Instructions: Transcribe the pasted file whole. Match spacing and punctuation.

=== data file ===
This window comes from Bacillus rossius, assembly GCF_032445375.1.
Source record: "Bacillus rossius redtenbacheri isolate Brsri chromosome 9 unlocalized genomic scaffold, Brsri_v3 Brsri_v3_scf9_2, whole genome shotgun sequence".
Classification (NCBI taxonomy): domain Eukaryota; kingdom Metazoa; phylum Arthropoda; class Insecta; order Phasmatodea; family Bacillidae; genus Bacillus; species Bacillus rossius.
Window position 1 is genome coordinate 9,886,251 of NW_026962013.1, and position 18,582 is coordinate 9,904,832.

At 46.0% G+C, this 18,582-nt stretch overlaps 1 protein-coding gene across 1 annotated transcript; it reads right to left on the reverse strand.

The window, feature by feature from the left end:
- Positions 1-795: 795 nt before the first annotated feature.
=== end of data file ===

This window comes from Bacillus rossius, assembly GCF_032445375.1.
Source record: "Bacillus rossius redtenbacheri isolate Brsri chromosome 9 unlocalized genomic scaffold, Brsri_v3 Brsri_v3_scf9_2, whole genome shotgun sequence".
Classification (NCBI taxonomy): domain Eukaryota; kingdom Metazoa; phylum Arthropoda; class Insecta; order Phasmatodea; family Bacillidae; genus Bacillus; species Bacillus rossius.
Window position 1 is genome coordinate 9,886,251 of NW_026962013.1, and position 18,582 is coordinate 9,904,832.

At 46.0% G+C, this 18,582-nt stretch overlaps 1 protein-coding gene across 1 annotated transcript; it reads right to left on the reverse strand.

The window, feature by feature from the left end:
- Positions 1-795: 795 nt before the first annotated feature.